Wednesday, 8 July 2020

The Absolute Necessity of Asking for Help

I have been falling asleep by reading the reassuring and familiar plots of Georgette Heyer, fairy tales for grown-up ladies. What struck me last night was the reassuring set of rules her characters know they are to abide by. When in London, for example, an unmarried "Lady of Quality" must not go out for a walk unless accompanied by a friend, her maid, or a footman.

What frightened me very much in high school, university and at various points in my life was not knowing what the rules were, the "How Tos" that would get me from "my dreams" to their fruition. n the same way I thought that merely attending language classes would make me fluent in, say, Irish, I initially believed that success and happiness would just come along through mere attainment of university degrees, the ability to attract positive male attention, and the avoidance of mortal sin.

(These things, by the way, are indeed helpful--the last is crucial--but not enough in themselves.)

I can still remember my utter dismay, my aporia, to employ one of the few terms I remember from my philosophy classes, upon approaching graduation and not knowing what to do about getting a proper job. I wasn't just dismayed: I was frightened. Reading want-ads in the student job centre was something I could handle, but actually asking someone in the job centre to help me was simply beyond me.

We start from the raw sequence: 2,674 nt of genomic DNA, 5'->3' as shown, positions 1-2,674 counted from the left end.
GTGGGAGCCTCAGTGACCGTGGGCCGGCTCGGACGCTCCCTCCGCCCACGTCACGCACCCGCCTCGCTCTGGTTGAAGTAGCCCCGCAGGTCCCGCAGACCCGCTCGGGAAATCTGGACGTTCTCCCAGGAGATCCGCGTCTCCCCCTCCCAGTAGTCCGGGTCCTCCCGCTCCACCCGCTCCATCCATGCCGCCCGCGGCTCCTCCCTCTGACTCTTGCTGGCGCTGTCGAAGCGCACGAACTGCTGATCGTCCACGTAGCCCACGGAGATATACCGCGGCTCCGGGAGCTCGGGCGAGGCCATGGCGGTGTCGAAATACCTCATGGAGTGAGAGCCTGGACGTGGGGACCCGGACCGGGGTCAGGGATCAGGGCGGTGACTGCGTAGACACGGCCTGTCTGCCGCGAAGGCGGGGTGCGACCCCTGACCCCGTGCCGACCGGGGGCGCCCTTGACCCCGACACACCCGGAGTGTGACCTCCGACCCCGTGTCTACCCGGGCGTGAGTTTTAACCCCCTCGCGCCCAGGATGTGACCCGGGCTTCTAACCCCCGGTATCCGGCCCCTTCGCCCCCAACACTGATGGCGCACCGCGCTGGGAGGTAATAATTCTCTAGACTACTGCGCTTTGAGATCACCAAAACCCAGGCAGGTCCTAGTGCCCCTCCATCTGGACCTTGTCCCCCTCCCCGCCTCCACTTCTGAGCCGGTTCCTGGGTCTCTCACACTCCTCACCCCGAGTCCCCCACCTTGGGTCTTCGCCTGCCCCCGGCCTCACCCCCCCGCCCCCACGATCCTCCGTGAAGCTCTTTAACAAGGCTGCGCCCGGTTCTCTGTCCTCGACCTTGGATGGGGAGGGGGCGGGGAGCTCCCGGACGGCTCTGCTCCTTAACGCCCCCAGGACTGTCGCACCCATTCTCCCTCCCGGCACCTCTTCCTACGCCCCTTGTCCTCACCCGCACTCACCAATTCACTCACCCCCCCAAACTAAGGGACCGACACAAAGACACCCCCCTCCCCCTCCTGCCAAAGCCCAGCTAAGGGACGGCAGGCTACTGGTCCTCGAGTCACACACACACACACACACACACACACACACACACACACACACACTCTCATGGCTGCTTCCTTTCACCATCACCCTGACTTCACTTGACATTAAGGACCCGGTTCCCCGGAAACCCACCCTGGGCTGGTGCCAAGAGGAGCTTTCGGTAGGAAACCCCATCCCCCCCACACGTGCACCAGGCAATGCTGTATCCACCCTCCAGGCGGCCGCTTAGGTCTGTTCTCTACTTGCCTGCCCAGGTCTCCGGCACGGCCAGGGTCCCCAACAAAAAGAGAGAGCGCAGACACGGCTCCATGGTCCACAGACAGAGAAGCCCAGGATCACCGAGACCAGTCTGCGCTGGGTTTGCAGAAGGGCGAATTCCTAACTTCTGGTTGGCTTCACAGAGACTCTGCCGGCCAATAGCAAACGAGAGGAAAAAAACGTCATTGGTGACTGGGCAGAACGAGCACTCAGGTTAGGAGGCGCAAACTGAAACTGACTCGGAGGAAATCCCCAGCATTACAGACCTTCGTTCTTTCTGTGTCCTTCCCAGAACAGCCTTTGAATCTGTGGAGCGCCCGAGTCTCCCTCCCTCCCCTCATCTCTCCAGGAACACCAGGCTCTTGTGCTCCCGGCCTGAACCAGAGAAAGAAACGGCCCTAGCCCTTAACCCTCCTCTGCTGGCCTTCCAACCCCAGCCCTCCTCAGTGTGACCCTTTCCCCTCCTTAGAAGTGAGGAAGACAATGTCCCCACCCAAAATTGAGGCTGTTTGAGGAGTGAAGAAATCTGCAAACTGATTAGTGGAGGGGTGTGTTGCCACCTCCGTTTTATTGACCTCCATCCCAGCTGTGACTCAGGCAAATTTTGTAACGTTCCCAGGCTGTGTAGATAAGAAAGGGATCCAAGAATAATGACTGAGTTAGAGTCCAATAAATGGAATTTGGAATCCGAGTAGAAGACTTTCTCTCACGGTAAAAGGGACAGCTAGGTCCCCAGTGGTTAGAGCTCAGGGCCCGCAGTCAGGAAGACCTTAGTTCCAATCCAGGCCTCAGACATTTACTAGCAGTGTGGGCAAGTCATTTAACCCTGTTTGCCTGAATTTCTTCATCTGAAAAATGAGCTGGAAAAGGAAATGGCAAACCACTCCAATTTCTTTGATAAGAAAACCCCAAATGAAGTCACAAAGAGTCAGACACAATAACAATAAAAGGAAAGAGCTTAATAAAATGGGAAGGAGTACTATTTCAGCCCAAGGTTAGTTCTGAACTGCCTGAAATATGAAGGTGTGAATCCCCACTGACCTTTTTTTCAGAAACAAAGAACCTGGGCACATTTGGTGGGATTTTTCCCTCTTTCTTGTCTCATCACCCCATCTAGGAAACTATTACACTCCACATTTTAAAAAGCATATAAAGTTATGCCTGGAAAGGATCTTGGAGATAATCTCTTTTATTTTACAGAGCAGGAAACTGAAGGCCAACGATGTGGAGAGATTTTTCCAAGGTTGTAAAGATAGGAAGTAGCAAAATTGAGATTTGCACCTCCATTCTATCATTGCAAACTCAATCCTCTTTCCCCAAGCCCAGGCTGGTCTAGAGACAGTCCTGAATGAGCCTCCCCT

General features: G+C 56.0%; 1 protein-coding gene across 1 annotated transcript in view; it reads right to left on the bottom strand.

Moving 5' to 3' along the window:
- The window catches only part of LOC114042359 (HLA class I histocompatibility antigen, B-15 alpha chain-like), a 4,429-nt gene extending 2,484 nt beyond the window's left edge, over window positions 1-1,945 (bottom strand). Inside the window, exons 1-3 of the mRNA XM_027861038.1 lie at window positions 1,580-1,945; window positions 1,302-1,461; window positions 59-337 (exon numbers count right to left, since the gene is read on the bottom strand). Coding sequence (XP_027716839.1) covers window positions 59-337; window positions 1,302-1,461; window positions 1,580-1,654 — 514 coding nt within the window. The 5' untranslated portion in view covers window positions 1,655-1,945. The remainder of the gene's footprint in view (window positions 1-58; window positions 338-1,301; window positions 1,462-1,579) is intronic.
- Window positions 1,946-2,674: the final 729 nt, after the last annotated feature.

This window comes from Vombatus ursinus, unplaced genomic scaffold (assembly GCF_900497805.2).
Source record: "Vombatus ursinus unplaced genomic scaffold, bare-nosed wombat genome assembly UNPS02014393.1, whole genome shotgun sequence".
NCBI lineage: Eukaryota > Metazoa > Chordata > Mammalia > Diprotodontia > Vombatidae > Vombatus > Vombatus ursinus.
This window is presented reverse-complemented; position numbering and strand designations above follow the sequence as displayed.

Sometimes, when thinking about my adolescent self falling into yet another pit of despair, I impotently ask "Why did you not ask for help?"

The first person to ask me this, if I remember correctly, was our German friend Johannes the Good, who was astonished when I complained of a  non-German stranger in Frankfurt who insisted on making me the subject of his amorous intentions and would have followed me back to the residence in which I was staying had I not finally, heart fluttering like a bird in a net, succeeded in discouraging him.

"Who would have helped me?" I asked, as when this annoyance began I was in a bus station surrounded by various Germans all busily minding their own business.

"An older German lady," said Johannes firmly. "If you had asked her, she would have shouted at him."

And this, I realised, was absolutely true.

If I were to compose a list of advice for Young Women Today, I would put "Ask for help" somewhere near the top. If a Young Woman's response is "The last time I asked for help, I didn't receive help" or "The last time I asked for help, I got yelled at", I would respond "Ask a different person for help" or "Figure out whose job it is to help you, and ask them for help."

"Always look for the helpers," as Mr Rogers famously said albeit in a different context--or is it?

Sometimes I feel modern life is a dark and scary cave and one must feel one's way along the walls to keep from falling into an even darker and scarier tunnel. I don't have a map; all I have are Regency romance novels, and they are really no help. In fact, they can make life worse for they underline, again and again, that women-of-honour are inescapably financially dependent on their families, especially their male relations or husband. This is simply not true.  It has not been true for a long time.